Excerpt from my regular column in the Santa Barbara News-Press.
Dealing With Contractors
Question: My wife and I are in the planning process of what we consider to be a big remodeling project at our home in Santa Barbara. We are expanding the size of our kitchen by pushing out the exterior walls, converting the attached garage into 2 new bedrooms and building a new garage. We are trying to find a reputable general contractor to work with who understand our needs, and will remodel our home in a timely professional manner. We have heard many “horror stories” from friends about experiences they have had with contractors and want to avoid these types of problems. How do we go about finding a general contractor who can be relied upon to do a good job?
Your Handyman: Santa Barbara has many excellent contractors in all the different construction trades, but like every community, has a few bad apples. It certainly is not uncommon to hear of situations where friends or relatives have hired a contractor to do work at their home and things went less than smoothly. Unfortunately, contractors are right up there with used car dealers and cell phone providers when cited by consumer groups for frequency and volume of customer complaints. But with a little knowledge of the laws governing contractors in California and a little due diligence beforehand, your remodeling project should go off without a hitch.
The typical homeowner is unaware of the basic California State laws governing the business of providing labor and materials for home improvement or construction. In California a person or business contracting to do any job exceeding $500 including labor and materials, is required by law to have a valid contractor’s license specific to the trade. A person who wants to apply for a contractor’s license must have years of verifiable experience in that trade, pass a comprehensive exam on the specifics of the trade and of contracting law that is administered by the Contractors State License Board, not have any history of criminal arrests, and post a contractors bond of $12,500 with the State. In California, different trades like plumbing, masonry, painting, and electrical each have a different license category with a test specific to that trade. A homeowner can easily go online to the Contractors State License Board website www.cslb.ca.gov and search by contractor’s name, business name or license number to verify that a license exists, who the license is issued to, if the license holder currently has workers compensation insurance, and if there have been any disciplinary actions against the license.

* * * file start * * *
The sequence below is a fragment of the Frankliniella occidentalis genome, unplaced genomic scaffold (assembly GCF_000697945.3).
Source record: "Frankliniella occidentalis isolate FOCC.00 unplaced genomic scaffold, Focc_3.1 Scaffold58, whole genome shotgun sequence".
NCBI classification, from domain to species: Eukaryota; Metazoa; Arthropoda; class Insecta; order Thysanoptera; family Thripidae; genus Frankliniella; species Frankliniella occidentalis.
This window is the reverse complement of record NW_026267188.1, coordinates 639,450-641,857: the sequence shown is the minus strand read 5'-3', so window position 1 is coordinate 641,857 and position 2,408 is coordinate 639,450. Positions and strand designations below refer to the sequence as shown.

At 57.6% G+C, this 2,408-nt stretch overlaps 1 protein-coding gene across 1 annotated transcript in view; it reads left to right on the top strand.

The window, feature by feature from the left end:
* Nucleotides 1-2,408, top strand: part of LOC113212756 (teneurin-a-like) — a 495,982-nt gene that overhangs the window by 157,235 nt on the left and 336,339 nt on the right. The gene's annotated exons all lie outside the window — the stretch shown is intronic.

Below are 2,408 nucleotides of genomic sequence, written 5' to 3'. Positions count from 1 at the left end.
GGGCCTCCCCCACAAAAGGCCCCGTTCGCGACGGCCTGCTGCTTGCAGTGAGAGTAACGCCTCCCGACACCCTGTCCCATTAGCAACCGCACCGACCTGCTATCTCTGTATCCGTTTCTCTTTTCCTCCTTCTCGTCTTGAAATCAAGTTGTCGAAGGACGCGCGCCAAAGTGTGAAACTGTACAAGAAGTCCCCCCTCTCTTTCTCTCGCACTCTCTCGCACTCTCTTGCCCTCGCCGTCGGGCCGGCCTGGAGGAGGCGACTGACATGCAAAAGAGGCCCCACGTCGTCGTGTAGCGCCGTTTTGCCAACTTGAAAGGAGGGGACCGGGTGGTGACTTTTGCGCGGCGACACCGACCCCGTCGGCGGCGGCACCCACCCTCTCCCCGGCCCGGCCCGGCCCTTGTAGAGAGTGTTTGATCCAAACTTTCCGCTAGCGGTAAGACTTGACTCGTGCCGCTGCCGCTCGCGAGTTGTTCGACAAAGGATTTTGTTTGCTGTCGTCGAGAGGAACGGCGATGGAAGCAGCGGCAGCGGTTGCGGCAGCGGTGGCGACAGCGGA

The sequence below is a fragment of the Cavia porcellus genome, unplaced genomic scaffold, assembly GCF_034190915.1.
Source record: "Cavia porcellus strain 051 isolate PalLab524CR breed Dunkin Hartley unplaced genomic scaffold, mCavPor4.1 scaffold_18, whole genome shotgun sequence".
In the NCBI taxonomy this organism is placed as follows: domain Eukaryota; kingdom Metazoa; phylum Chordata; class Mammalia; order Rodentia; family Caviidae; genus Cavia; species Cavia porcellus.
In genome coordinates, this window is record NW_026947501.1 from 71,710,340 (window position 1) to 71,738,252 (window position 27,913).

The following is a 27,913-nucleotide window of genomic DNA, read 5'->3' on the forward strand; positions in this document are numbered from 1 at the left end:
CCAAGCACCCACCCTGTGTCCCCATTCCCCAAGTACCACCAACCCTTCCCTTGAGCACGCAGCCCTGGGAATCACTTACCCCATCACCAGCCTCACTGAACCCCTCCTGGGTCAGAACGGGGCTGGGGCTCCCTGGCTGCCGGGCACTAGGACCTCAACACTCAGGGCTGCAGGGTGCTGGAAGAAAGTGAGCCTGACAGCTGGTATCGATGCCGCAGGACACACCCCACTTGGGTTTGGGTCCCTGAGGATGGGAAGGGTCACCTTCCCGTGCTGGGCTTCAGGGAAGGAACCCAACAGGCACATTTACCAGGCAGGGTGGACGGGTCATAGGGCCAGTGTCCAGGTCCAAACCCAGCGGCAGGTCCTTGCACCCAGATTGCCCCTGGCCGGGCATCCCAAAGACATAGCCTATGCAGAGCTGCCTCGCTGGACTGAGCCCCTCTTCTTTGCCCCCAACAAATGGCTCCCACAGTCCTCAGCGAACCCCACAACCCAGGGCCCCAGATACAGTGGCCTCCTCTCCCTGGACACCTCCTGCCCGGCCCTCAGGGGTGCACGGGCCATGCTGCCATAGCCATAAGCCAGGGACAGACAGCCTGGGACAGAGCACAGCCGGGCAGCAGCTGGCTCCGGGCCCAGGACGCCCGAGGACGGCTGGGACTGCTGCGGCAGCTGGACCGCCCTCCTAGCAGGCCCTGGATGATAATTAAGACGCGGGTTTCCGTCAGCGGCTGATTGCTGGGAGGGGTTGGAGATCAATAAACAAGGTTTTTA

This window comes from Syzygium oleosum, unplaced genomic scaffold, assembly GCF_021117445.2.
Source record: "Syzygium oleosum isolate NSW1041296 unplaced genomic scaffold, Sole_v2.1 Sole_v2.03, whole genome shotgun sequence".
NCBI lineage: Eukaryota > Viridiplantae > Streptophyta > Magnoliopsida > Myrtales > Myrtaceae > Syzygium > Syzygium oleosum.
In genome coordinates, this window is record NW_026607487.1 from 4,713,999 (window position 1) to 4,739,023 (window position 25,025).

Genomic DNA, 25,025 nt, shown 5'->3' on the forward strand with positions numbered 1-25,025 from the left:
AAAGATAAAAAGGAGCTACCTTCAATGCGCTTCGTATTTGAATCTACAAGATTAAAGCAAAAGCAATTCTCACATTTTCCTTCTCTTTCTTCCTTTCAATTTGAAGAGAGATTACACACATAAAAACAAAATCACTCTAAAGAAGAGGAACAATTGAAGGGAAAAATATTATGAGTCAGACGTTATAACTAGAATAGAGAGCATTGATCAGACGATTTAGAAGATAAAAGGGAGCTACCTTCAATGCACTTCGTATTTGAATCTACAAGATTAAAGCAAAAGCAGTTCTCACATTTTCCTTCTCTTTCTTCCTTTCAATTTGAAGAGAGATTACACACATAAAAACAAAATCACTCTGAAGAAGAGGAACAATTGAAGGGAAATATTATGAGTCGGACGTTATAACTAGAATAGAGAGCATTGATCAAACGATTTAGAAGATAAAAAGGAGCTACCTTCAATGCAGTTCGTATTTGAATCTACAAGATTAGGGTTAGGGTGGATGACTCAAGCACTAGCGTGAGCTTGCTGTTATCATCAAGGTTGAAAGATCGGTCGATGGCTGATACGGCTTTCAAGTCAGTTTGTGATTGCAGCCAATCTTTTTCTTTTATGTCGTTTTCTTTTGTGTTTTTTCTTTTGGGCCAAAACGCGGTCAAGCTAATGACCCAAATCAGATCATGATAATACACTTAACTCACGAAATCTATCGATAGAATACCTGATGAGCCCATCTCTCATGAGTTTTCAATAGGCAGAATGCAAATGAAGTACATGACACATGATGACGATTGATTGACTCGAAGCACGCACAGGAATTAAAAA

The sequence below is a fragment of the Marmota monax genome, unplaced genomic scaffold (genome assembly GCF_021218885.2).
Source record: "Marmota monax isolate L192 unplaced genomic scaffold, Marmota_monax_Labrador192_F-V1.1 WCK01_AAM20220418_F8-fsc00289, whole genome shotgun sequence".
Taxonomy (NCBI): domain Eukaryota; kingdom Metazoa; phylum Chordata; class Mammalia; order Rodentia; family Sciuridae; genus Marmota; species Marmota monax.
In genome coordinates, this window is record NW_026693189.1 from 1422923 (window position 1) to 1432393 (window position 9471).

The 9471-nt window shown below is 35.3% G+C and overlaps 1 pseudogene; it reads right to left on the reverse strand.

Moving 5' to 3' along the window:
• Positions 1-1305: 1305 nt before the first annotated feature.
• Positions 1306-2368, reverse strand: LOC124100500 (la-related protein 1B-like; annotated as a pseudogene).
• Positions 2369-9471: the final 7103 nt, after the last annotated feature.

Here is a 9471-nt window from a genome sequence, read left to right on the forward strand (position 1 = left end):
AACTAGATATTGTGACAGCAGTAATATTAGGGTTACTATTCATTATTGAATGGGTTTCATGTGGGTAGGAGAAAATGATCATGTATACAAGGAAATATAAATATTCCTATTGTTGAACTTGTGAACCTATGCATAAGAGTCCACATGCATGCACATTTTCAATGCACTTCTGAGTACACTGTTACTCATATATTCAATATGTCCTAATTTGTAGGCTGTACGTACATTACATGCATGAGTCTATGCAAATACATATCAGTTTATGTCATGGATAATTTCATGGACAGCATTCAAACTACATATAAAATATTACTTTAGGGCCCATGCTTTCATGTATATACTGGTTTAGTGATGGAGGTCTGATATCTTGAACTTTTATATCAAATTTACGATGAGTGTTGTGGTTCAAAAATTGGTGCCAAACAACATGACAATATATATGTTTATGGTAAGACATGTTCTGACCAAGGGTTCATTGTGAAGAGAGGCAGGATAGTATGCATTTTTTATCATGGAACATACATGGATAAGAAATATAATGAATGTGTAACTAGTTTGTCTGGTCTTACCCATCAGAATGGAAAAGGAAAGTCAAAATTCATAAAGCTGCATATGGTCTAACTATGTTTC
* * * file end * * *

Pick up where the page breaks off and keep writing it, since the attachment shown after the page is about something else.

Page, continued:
It is my opinion that any person who works in the building trades, who is self employed, does not have a criminal background, and is serious about their work will early on in their career acquire a contractors license. No license = no legitimate business = no insurance. It is very important that anyone you hire to work at your home has general liability insurance to protect you against any one of the myriad things that can go wrong in construction, and also workers compensation insurance if they have any employees. A contractor with insurance can simply request from their insurance broker that you are sent in the mail or email an insurance certificate confirming the details of their insurance coverage. If someone is hurt on the job at your home and the contractor doesn’t have worker compensation insurance, then you may be left paying some or even all of the medical bills, lost pay for the injured worker, and rehabilitation. There are more than a few law firms in Santa Barbara who do nothing but represent injured workers with their worker compensation claims against either the injured worker’s employer, or the property owner of the jobsite where they were working when the injury occurred. A contractor should also be able to provide proof of automobile coverage in case a truck gets backed into the wall of your house or a worker gets in a fender bender while picking up materials for your job.
California State Law states that the amount of a deposit on a contract is limited to $1000 or 10% of the total contract amount, whichever is less. There is no legitimate reason for an established contractor to require a deposit greater than these amounts and it is a serious red flag warning sign if a contractor is asking for a large deposit. I know a local custom home contractor who has built over 200 homes in Santa Barbara in the past 30 years, who requires zero deposit and submits only 1 bill to the owner when the house is fully completed. Most contractors however will ask to be paid by a percentage of completion agreement where basically the contractor presents an invoice weekly or biweekly billing only for work that has been completed at the date of the invoice. It is not a good idea for the homeowner to pay ahead for work that is yet to be completed or to pay for materials that are still on order or sitting on your jobsite.
Possibly the best way to find a good contractor for your project is by referral from friends or neighbors. Talk to people you know and associates at work to find people who have had work done at their homes that is similar to the project that you are planning, and who were happy with their contractor and the quality of his work. When interviewing contractors ask them for referrals to past clients, be sure to call the referrals to hear from them how their projects were handled, and ask them if you can stop by to take a look at the finished work. With some research and leg work you should not have a problem finding the right contractor for your project, your job will run smoothly and you will soon be enjoying your new kitchen and extra rooms.
Owner, YourHandyman & Construction
CA License #935259